Video

Video IS Uses Chemical Weapons in Syrian Attack

Islamic State militants have added a new weapon in their arsenal of fear: chemical weapons. VOA Kurdish service reporter Zana Omer was on the scene within hours of a recent attack in Hasakah, Syria, and has details of the subsequent investigation, in this report narrated by Miguel Amaya.
Video

Video Historic Symbol Is Theme of Vibrant New Show

A new exhibit in Washington is paying tribute to the American flag with a wide and eclectic selection of artwork that uses the historic symbol as its central theme. VOA’s Julie Taboh was at the DC Chamber of Commerce for the show’s opening.
Video

Video Hoverbike Flying Toward Reality

Another long-standing dream of many technological inventors is quickly approaching reality: U.S.- and British-based firms are cooperating in the development of an individual flying platform they call a hoverbike. They say it may revolutionize the concept of flying, including in the U.S. military. VOA’s George Putic reports.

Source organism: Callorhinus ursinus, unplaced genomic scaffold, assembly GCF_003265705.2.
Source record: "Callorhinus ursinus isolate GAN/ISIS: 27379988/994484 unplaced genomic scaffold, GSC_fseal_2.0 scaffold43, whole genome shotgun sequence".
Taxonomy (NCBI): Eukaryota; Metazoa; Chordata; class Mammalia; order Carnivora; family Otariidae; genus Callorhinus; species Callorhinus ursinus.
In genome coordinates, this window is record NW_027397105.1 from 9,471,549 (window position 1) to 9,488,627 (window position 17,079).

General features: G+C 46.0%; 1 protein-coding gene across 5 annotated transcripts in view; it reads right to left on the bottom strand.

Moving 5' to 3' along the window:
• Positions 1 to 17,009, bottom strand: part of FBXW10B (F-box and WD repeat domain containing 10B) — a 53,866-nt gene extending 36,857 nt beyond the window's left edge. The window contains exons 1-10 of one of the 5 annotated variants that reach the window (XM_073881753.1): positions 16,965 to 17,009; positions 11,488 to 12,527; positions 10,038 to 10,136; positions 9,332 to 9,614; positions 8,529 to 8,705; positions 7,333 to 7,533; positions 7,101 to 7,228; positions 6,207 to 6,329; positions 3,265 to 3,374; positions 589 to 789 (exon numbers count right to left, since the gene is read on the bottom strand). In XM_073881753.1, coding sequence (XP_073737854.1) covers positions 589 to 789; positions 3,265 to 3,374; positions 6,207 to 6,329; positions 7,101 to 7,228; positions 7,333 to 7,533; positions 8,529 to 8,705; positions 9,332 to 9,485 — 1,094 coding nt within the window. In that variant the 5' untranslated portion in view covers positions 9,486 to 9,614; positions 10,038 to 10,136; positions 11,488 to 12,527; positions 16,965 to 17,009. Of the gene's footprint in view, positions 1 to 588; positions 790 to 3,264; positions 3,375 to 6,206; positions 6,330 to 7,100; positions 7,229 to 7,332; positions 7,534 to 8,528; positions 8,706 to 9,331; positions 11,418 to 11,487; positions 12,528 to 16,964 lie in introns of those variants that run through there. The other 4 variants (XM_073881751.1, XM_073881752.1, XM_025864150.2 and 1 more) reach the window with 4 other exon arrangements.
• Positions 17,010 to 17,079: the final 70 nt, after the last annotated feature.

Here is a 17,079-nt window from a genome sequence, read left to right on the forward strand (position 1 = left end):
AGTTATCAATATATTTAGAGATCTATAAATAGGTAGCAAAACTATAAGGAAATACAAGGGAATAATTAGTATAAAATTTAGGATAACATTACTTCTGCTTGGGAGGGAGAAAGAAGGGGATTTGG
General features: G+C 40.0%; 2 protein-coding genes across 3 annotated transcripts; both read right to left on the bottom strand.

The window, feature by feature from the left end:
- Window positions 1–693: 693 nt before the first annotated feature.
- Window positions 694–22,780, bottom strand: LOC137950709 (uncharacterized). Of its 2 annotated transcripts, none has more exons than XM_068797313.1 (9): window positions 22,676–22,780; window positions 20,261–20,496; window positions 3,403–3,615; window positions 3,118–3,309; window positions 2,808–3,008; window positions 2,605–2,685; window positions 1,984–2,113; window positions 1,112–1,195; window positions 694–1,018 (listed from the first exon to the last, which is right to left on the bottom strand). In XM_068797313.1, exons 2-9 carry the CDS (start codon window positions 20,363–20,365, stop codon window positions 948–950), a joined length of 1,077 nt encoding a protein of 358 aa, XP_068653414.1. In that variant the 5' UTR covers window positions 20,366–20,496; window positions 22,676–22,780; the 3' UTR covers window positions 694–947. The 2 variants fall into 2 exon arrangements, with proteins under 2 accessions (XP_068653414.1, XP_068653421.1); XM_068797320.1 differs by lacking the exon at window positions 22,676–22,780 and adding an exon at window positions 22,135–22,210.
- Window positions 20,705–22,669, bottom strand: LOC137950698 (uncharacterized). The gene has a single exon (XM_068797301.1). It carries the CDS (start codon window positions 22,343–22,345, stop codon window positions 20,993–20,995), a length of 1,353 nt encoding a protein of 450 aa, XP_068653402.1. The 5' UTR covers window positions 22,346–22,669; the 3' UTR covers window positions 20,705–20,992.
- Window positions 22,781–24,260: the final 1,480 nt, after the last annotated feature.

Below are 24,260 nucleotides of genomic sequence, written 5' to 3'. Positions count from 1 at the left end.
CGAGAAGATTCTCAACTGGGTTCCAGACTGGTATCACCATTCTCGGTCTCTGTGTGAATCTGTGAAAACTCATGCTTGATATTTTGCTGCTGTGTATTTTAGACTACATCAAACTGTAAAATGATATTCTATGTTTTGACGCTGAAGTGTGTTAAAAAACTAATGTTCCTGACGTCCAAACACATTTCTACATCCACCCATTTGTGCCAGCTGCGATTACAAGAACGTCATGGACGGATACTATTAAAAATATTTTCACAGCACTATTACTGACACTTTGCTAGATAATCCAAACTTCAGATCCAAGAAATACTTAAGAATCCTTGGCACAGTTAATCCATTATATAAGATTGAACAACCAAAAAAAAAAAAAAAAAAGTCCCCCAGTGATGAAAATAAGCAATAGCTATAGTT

Video

Video As Japan Expands Defense Role, Protests Follow

The Japanese government is moving forward with a controversial security bill that would authorize the military to fight abroad for the first time since World War II. Leaders say it is critical to defend against rising threats from China and North Korea. VOA’s Brian Padden reports from Japan on the big changes ahead, and the opposition they are drawing.
Video

Video Replacing Poppies with Coffee in Myanmar

The remote mountains of Myanmar’s Shan state are home to the second-largest opium-producing region in the world. After a drop during the 2000s, production surged in the past eight years to feed an increasing demand for heroin in China. But farmers are now making less on the crop, and the U.N. is hoping many will make the switch to growing coffee. Daniel de Carteret reports for VOA from Taunggyi.

VOA Blogs